"Although the pension funds may not help the A-share market in the short term, the draft measure, along with the recent cuts in the reserve requirement ratio and interest rates, show intentions to stabilize market incentives," a research report by Haitong Securities said.
The country's fund association said the falling prices presented valuable buying opportunities and it urged hedge fund managers to make rational investment decisions.
"Confidence is more important than gold," the Asset Management Association of China said on Tuesday. "Sunshine always follows rainy days," it added.
Brokerage firm Guotai Junan Securities said it would lower margin requirements for certain blue chips to lever-age investment values.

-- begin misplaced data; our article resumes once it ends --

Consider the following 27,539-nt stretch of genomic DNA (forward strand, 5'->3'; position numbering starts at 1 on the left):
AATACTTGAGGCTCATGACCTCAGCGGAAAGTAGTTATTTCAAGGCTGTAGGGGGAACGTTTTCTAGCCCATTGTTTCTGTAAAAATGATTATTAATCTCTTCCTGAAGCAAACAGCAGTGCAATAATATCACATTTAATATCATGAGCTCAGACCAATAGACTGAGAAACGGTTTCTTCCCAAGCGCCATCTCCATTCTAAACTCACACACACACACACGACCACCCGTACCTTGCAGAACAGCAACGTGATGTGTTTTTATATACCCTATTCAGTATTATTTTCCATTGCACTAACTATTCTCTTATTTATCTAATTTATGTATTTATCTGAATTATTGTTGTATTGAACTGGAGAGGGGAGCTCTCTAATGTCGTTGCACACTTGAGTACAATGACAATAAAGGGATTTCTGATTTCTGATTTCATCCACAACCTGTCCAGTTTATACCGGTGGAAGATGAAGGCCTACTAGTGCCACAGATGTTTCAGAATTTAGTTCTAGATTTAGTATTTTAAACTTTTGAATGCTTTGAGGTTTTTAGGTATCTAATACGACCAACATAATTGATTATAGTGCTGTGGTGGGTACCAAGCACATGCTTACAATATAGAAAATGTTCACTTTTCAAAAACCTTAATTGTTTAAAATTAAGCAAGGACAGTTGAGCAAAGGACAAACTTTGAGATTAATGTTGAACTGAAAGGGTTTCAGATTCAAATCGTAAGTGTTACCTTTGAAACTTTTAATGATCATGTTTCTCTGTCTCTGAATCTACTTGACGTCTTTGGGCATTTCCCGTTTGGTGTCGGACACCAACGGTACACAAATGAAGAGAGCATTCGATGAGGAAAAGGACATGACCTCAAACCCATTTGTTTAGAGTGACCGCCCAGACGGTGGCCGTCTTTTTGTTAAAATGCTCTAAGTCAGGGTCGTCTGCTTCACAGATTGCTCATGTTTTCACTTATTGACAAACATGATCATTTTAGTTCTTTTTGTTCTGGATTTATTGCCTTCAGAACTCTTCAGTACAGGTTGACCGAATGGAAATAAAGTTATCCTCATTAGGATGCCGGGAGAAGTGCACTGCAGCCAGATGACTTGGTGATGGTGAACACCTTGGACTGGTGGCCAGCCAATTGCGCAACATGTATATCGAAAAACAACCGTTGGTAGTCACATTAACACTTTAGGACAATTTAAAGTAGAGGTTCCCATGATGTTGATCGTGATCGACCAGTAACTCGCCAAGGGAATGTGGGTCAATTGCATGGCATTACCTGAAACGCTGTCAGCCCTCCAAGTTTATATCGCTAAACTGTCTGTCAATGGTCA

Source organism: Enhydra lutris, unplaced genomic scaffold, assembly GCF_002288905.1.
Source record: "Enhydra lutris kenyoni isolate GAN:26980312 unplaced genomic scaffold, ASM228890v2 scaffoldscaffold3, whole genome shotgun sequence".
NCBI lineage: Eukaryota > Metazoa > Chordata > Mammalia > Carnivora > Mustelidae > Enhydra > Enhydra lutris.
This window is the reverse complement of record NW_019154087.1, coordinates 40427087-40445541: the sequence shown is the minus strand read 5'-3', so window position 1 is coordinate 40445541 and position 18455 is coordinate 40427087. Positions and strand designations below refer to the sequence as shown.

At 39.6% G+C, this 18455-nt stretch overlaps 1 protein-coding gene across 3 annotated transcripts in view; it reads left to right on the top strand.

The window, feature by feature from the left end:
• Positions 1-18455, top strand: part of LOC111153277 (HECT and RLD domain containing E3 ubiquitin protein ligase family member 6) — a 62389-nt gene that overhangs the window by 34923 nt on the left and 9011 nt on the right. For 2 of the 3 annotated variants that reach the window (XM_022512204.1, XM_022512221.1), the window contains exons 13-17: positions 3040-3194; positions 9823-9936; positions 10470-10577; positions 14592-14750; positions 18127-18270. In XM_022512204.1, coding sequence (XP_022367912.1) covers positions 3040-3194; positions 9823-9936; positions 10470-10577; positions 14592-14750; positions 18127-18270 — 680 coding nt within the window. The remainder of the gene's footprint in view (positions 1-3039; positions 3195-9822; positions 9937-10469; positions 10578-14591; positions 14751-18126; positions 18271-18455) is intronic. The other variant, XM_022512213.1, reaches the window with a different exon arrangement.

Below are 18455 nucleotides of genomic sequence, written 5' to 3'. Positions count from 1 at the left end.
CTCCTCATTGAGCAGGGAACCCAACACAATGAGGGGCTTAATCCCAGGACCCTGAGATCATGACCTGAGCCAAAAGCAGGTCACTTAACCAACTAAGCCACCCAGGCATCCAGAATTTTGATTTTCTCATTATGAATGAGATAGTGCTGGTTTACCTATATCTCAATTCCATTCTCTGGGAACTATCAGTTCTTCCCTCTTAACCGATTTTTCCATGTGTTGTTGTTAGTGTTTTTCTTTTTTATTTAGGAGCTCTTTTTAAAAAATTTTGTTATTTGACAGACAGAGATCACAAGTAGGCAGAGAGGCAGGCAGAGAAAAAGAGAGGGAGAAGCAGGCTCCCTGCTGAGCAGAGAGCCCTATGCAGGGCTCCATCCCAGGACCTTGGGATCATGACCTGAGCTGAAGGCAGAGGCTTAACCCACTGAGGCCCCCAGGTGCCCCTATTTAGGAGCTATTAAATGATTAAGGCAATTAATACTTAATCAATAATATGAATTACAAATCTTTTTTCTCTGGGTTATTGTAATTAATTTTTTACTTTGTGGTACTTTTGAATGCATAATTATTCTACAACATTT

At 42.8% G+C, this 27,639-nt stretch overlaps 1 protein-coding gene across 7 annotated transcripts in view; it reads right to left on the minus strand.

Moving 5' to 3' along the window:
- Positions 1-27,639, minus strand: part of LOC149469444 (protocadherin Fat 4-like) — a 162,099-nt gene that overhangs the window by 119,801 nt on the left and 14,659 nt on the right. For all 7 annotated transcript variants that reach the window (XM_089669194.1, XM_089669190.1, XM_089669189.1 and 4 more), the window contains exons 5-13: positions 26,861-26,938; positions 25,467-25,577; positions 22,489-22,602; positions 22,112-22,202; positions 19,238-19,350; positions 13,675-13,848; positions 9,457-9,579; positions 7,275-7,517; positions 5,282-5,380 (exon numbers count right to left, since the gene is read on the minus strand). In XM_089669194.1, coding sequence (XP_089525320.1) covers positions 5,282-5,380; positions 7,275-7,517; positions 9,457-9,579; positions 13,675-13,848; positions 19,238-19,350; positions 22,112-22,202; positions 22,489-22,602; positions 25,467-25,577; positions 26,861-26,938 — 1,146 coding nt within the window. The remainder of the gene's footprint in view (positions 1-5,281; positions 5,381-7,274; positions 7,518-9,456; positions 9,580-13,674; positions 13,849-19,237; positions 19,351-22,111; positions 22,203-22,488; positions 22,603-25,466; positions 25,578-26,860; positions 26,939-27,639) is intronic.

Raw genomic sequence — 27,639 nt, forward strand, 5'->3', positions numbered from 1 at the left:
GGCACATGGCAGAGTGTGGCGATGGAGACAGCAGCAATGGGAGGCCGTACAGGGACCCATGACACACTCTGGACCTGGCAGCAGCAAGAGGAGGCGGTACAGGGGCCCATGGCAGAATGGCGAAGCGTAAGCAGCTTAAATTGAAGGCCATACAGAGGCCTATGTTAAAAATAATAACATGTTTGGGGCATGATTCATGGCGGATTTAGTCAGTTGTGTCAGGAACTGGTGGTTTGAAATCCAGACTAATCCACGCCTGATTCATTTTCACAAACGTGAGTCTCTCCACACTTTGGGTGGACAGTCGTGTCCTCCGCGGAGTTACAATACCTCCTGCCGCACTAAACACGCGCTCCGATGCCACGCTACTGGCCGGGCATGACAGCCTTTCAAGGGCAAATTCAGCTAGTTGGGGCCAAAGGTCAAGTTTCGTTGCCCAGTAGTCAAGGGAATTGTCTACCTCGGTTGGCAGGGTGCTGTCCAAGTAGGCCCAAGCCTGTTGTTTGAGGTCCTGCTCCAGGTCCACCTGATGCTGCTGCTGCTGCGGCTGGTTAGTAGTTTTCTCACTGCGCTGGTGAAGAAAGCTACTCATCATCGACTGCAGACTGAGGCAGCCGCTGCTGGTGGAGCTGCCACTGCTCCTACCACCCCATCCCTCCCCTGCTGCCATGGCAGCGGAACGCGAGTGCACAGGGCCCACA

Leading asset managers echoed the sentiments to convince investors that the bull market was not yet over.
Managers of private equity funds also stated that they believe the market will continue to be bullish.
"From a mid-to long-term perspective, the foundations of the bull market have not been shaken. Instead, they have been consolidated amid corrections, and the market will be bullish in a more stable and lasting manner. We believe it is a rational decision and good timing for value investing," said Wang Yawei, president of Shenzhen Qianhe Capital Management.
Technology companies and brokerage stocks rallied on Tuesday, with an average rise of the sectors reaching about 8 percent.
Mainland stock markets tumbled in late afternoon trading Thursday as investors cashed in on gains from earlier in the day.
The Shanghai Composite Index fell 3.46 percent or 162.37 points to 4,527.78 points Thursday. The Shenzhen Component Index lost 3.80 percent or 619.87 points to close at 15,692.44 points.